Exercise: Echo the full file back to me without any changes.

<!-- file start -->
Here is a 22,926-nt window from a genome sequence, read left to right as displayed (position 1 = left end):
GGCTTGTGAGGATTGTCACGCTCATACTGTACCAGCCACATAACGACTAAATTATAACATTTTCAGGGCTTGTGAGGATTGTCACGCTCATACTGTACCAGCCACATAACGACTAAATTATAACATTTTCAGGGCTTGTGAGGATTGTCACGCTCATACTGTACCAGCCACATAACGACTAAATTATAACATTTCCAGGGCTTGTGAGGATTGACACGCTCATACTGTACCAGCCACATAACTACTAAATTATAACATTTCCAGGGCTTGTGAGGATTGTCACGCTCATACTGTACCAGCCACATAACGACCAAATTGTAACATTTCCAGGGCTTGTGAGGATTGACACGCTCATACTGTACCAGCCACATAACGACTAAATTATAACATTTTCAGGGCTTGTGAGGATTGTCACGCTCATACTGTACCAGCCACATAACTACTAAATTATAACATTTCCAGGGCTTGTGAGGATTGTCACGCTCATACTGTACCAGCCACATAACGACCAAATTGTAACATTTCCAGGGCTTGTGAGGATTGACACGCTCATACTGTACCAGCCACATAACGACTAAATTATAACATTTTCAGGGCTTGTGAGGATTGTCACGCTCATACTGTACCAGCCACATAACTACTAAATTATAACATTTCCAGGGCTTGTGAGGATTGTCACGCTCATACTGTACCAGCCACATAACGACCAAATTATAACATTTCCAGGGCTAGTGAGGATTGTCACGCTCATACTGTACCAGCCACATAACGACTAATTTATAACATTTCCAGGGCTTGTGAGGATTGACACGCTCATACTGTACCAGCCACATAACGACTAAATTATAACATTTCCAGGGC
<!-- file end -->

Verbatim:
Here is a 22,926-nt window from a genome sequence, read left to right as displayed (position 1 = left end):
GGCTTGTGAGGATTGTCACGCTCATACTGTACCAGCCACATAACGACTAAATTATAACATTTTCAGGGCTTGTGAGGATTGTCACGCTCATACTGTACCAGCCACATAACGACTAAATTATAACATTTTCAGGGCTTGTGAGGATTGTCACGCTCATACTGTACCAGCCACATAACGACTAAATTATAACATTTCCAGGGCTTGTGAGGATTGACACGCTCATACTGTACCAGCCACATAACTACTAAATTATAACATTTCCAGGGCTTGTGAGGATTGTCACGCTCATACTGTACCAGCCACATAACGACCAAATTGTAACATTTCCAGGGCTTGTGAGGATTGACACGCTCATACTGTACCAGCCACATAACGACTAAATTATAACATTTTCAGGGCTTGTGAGGATTGTCACGCTCATACTGTACCAGCCACATAACTACTAAATTATAACATTTCCAGGGCTTGTGAGGATTGTCACGCTCATACTGTACCAGCCACATAACGACCAAATTGTAACATTTCCAGGGCTTGTGAGGATTGACACGCTCATACTGTACCAGCCACATAACGACTAAATTATAACATTTTCAGGGCTTGTGAGGATTGTCACGCTCATACTGTACCAGCCACATAACTACTAAATTATAACATTTCCAGGGCTTGTGAGGATTGTCACGCTCATACTGTACCAGCCACATAACGACCAAATTATAACATTTCCAGGGCTAGTGAGGATTGTCACGCTCATACTGTACCAGCCACATAACGACTAATTTATAACATTTCCAGGGCTTGTGAGGATTGACACGCTCATACTGTACCAGCCACATAACGACTAAATTATAACATTTCCAGGGC